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 AJIBM  Vol.8 No.4 , April 2018
Research on the Public Land Management in the United States and Its Reference for China
Abstract: The public land management in the United States has experienced these processes: extensive management to encourage land privatization—beginning to pay attention to the protection of public lands—protective development of public land. This article aims to explore the similarities and differences between China and the United States in the management of public land. From the perspective of organization, law and public interest, it provides reference for China’s land management theory and practice. This paper found that at present, the features of public land management in USA are sound management institutions, complete laws and regulations, strict land use management system, strict implementation of paid land use, and implementation of public regulation of non-ownership. The legal system of land in the United States, the strict programming of land planning and the land property and market system are worthy of learning.

1. Introduction

The United States is a highly developed country with vast territory, abundant resources, but few people. The natural and geographical conditions of the 50 states vary in different ways. Most lands are private while there are federal and state ownership. In the west a large number of public lands are distributed such as forest, park, and so on. Although America is quite different from China in terms of natural, social environment and system, its management system in public land still has a realistic reference.

Based on the review and analysis of the history of public land management in the United States, the characteristics of present stage are refined. Considering the reality and limitations of China’s land management, suggestions are provided for the promotion of scientific, rational and efficient land use. However, because of the great political, social and economic differences between China and the United States, the experience of land management cannot be copied. It is worth further exploring how to seek the objects of similar background according to specific cases.

The article is organized as follows: introduction of history of American land management; analysis of the characteristics of the current system of public land management in US; suggestions of the reference to China based on American public land management; summary.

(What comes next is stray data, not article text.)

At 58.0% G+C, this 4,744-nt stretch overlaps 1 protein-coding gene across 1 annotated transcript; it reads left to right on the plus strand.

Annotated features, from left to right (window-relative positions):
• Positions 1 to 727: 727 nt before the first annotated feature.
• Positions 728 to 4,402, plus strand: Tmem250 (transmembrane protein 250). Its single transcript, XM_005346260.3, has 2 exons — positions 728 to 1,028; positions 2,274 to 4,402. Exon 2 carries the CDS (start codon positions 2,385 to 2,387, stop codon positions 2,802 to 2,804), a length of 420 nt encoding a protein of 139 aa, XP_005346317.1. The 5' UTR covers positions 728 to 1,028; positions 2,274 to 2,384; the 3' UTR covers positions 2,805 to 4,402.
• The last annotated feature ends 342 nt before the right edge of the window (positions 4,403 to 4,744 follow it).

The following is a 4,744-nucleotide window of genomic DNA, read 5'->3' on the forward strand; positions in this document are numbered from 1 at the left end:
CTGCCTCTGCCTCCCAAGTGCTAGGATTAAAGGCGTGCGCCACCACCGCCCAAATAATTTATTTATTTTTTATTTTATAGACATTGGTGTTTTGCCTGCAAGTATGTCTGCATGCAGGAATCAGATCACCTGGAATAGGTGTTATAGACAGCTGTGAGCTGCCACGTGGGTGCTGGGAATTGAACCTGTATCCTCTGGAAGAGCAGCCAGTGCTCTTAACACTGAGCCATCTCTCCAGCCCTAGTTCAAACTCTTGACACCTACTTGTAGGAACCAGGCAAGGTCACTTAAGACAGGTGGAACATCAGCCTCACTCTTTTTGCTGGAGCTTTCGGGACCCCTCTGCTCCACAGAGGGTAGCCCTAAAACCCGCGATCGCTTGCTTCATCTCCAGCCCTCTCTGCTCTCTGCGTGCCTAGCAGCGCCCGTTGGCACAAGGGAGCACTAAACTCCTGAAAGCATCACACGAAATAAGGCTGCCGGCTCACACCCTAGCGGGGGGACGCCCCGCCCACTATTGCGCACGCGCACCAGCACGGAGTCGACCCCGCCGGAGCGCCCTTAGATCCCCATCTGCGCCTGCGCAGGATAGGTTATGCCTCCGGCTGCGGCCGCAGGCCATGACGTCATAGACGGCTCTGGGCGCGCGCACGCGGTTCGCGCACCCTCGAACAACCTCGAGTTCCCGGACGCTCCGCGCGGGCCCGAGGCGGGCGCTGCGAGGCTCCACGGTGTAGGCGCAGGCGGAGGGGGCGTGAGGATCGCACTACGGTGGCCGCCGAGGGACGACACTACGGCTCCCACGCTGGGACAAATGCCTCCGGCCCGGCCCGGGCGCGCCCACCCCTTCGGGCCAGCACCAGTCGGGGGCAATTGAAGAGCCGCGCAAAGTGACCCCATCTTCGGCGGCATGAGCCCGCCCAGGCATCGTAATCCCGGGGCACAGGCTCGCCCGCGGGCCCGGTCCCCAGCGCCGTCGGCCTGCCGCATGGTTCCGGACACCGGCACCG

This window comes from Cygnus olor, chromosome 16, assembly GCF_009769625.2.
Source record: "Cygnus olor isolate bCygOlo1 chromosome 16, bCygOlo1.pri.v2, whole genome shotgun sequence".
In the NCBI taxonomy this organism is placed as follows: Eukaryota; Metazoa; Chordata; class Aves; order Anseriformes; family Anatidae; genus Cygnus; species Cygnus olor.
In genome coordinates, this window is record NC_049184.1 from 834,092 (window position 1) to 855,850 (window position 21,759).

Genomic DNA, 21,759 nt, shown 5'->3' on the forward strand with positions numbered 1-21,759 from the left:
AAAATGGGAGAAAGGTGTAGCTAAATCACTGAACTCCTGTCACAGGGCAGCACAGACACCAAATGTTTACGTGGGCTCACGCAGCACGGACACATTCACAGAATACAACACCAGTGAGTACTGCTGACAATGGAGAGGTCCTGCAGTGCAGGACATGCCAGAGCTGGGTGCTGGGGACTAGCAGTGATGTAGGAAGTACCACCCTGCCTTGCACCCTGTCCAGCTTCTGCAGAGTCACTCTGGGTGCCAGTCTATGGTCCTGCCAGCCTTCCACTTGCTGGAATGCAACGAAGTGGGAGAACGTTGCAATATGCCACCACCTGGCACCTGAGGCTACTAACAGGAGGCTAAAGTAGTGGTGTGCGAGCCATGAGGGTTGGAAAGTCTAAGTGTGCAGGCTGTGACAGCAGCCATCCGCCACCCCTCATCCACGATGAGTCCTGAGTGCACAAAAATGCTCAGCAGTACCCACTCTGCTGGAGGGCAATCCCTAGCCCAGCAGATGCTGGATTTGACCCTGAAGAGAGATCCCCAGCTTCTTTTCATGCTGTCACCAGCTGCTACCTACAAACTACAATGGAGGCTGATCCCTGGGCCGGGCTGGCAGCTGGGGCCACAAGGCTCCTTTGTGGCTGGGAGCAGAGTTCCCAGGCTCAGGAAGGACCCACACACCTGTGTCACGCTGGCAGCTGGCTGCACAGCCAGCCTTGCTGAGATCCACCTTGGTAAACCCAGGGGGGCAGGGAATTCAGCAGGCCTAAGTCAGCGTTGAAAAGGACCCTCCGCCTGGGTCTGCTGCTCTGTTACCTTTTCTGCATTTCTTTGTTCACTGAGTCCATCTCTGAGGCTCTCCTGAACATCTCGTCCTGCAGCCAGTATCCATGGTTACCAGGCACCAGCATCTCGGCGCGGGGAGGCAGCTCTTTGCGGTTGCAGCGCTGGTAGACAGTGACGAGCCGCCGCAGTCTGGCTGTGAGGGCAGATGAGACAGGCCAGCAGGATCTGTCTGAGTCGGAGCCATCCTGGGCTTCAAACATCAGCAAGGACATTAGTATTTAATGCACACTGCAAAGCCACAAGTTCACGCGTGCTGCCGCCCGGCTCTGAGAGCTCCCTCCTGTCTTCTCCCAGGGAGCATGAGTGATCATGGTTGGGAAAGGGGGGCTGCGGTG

2. History of American Land Management

So far, the management of public land in America has been nearly 200 years. In different stages, different management policies were implemented for land use [1]. According to management purpose, management guidance tendency and specific management measures, it can be roughly divided into three stages as follows.

2.1. Mid Nineteenth Century to Nineteen Thirty

At this stage, the main purpose of land and resources management, especially public land management, is to transfer public lands belonging to the state to private property, so as to encourage settlement and development. This extensive way of land management was determined by the economic and social development requirements at that time. When the United States became an independent country in 1787, the government acquired a lot of land along the coast of the Atlantic [2]. The land was mainly distributed in the west. As a result, the American government has become a powerful owner of land, which extends from the North American continent to the Pacific coastline. But it didn’t result in economic and social development; the wealth of nations didn’t increase in magnitude. Because of small sedentary population in the western rural areas, almost no land was developed independently, it is necessary for the government to input a lot for the maintenance of the land. In this process, the government gradually realized the importance of private ownership, and began to consider selling a large number of public lands to individuals and allowing land to be freely traded between individuals [3].

Since the mid nineteenth Century to 1930s, the US government implemented many policies to encourage the development of privatization of public land, and the corresponding land registration institutions were established to protect the rights of land owners [4]. Meanwhile, the federal, state, and local governments retained part of the land, mainly for the construction of public projects, such as public transport, public services (schools, government buildings, police stations, fire facilities, etc.), public infrastructure and so on. And some poor, remote public land, the government continued to hold, and gradually transformed them into national parks, nature reserves or military bases, in order to maximize the economic benefits.

2.2. 1930s to 1960s

The last stage of public land management greatly promoted the development and utilization of public land in US, but excessive development also led to many economic, social and ecological problems. So, the government began to take multi-purpose use as the main goal of public land management, so as to prevent the adverse effects. This stage of public land management was still a continuation of extensive management at the last stage, but the government issued a series of laws and regulations to limit and protect it by purchase, confiscation and exchange.